For guitarist Dennis Coffey, music was no mere day job. While plying his trade each day as a member of the Funk Brothers, laying down funky licks on some of Detroit’s finest records, Coffey was spending his evenings at Morey Baker’s Showplace Lounge as one-third of organist Lyman Woodard’s instrumental trio. With Woodard and drummer Melvin Davis, Coffey treated patrons to sizzling renditions of the day’s hits as well as original songs. One of the trio’s 1968 sets was issued last year on Resonance Records as Hot Coffey in the D; now, Omnivore Records has issued another set as One Night at Morey’s: 1968 (OVCD-284). Attesting to the invention and freeform spirit of Coffey and co., no tracks are shared between the two releases. Jazz, funk, R&B and soul were all part of the Lyman Woodard Trio’s musical brew, as captured on tape by Coffey and his production partner Mike Theodore.
A greasy groove on Wilson Pickett’s “I’m a Midnight Mover” opens this 9-song collection, and it’s just one of the electric covers here. Woodard’s pensive B-3 coils through the epic, 13-minute workout on The Beatles’ “Eleanor Rigby,” with Coffey bringing the searing licks and Davis the fast and furious rhythmic underpinning. The familiar melody doesn’t even get stated until almost the 3-minute mark before the trio transforms the haunting ballad from baroque chamber pop to an uptempo explosion of soulful rock. From Liverpool to New Orleans, the group also reinterpreted the Meters’ swaggering instrumental “Cissy Strut,” and gave a tougher edge to The Young Rascals’ sunny, breezy “Groovin'” while still honoring the spirit and intention of the original.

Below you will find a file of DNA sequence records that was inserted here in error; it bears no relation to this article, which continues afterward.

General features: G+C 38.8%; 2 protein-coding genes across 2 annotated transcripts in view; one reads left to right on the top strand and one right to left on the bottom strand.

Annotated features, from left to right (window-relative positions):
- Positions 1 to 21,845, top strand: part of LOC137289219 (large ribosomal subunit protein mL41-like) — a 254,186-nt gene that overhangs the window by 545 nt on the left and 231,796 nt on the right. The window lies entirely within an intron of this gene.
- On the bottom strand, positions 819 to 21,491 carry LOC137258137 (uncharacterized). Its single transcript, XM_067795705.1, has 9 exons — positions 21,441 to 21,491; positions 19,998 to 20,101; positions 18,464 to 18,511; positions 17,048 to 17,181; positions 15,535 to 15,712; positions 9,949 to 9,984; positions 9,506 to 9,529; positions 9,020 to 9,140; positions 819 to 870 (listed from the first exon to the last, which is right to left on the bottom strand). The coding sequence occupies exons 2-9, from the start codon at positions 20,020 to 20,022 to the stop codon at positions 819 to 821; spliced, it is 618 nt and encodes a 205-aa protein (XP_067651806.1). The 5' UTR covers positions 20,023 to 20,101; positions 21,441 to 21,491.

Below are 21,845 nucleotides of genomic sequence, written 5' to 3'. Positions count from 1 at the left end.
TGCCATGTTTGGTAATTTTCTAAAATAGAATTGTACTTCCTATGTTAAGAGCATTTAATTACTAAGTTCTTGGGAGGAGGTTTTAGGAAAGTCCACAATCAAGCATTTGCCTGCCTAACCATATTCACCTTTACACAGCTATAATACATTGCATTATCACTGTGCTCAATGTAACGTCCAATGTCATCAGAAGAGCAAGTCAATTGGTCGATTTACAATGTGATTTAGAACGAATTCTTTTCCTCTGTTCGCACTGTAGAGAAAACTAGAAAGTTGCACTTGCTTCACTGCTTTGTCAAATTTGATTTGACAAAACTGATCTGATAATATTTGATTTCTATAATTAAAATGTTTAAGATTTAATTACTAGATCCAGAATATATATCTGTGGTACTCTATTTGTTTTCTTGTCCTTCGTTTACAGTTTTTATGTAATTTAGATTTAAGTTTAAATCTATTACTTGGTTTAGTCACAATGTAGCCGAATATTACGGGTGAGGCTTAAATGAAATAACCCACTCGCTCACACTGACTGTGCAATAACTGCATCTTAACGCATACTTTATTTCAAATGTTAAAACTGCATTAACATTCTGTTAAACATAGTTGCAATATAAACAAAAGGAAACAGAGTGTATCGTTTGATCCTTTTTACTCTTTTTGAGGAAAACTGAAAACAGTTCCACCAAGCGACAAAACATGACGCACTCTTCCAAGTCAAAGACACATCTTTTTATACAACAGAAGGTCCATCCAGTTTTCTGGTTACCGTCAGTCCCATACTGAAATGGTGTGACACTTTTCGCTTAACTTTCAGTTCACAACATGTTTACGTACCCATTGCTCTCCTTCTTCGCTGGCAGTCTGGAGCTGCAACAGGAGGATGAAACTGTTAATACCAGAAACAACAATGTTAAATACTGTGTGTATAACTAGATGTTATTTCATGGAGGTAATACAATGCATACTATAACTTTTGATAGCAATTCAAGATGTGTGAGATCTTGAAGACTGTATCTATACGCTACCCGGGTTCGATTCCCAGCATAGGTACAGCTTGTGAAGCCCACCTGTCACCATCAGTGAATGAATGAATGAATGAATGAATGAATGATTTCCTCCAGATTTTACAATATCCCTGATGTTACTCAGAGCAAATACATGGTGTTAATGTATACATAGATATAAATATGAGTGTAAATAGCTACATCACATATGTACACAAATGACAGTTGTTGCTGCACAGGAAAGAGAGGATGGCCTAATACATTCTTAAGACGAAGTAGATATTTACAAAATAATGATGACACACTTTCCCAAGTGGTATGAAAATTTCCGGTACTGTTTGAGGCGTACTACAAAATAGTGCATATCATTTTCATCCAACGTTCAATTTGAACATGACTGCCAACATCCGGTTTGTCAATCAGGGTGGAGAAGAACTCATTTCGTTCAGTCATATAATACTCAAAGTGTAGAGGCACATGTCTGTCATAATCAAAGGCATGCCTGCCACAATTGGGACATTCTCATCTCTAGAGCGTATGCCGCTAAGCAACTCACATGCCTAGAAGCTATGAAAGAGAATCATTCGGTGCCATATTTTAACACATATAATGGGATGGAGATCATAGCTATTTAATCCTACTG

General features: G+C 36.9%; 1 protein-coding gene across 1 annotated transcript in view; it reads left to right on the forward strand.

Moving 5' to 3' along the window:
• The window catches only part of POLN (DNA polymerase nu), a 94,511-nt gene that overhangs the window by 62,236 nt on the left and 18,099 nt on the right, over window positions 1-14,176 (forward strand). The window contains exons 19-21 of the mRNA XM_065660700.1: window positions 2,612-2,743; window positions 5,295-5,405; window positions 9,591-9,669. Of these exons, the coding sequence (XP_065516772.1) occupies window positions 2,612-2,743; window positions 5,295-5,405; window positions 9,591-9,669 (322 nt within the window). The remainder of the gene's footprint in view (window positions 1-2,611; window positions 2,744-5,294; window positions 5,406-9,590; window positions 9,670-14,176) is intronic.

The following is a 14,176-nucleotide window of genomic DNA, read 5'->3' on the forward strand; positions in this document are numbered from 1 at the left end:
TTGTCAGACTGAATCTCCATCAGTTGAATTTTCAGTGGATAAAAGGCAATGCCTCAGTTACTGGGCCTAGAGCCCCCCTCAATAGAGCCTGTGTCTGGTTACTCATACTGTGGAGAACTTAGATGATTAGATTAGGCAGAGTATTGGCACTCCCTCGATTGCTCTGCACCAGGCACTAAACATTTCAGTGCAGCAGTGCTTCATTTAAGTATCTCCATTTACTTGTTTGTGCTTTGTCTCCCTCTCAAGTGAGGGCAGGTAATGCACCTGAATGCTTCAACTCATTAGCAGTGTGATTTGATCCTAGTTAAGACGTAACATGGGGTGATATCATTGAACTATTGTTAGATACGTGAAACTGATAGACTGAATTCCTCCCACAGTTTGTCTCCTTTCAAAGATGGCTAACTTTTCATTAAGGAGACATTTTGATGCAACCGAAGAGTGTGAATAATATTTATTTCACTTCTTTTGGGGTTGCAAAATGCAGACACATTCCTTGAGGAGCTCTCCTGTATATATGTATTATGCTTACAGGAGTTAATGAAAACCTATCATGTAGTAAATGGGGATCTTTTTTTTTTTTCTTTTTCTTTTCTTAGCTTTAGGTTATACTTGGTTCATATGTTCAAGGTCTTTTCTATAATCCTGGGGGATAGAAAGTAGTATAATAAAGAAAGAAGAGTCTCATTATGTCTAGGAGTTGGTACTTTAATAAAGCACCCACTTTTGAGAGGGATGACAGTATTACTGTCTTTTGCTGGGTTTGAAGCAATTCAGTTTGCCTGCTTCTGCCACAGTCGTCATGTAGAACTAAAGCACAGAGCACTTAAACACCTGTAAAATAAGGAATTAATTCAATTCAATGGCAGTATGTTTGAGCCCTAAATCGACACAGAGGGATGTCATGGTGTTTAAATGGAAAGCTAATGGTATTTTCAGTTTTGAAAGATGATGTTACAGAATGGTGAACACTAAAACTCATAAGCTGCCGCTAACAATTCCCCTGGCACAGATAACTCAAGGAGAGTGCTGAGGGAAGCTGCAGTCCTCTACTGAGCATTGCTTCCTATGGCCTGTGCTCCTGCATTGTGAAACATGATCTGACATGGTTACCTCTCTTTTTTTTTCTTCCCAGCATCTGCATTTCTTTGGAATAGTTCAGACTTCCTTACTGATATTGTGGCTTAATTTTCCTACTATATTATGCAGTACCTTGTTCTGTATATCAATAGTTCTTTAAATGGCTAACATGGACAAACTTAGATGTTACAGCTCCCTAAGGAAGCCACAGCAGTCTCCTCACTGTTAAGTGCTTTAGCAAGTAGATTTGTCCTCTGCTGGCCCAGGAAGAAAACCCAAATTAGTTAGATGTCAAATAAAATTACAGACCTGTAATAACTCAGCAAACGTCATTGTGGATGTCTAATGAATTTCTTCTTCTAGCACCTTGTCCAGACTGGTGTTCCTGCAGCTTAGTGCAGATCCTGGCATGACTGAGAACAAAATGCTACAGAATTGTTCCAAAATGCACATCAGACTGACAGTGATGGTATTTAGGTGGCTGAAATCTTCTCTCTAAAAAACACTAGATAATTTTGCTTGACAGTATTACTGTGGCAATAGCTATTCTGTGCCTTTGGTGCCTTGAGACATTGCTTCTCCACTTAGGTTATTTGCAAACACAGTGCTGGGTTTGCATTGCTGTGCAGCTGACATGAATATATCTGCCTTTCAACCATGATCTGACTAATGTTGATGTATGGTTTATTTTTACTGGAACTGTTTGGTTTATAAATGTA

With Charlie Parker’s lithe “Billie’s Bounce,” the group delivered a cool, soul-jazz spin on bebop. Woodard’s fleet performance on the keys complemented Coffey’s subtle, rather than incendiary, guitar. Davis’ drums begin the funk-drenched “Burning Spear,” and the Richard Evans song (first recorded in 1967 by the aptly-named Soulful Strings) allows for his flashiest, lengthiest drum solo in a track that crackles with fiery energy and urgency.
Coffey’s scorching, hypnotic guitar takes center stage on a medley of The Isley Brothers’ “It’s Your Thing” and “Union Station,” one of the trio’s three original songs here. Coffey and Theodore penned the rhythmic and funky “Mindbender” while the trio jointly wrote the loose ode to “Big City Lights,” its beat evoking a brightly-lit nightscape.
Today, Dennis Coffey still plays every Tuesday night at Detroit’s Northern Lights Lounge, his musical home for almost a decade. Sometimes he even picks up the same Gibson Byrdland guitar which he purchased in 1963 and can be heard on One Night at Morey’s. That’s just one of the nuggets he shares of his time at Morey Baker’s in the new interview with Bill Kopp which fills the eight-page booklet here. Sound quality as mastered by Michael Graves from the original live tape is solid and well-defined. To borrow from one of the countless hits adorned with Coffey’s guitar, One Night at Morey’s should transport you straight to Cloud Nine.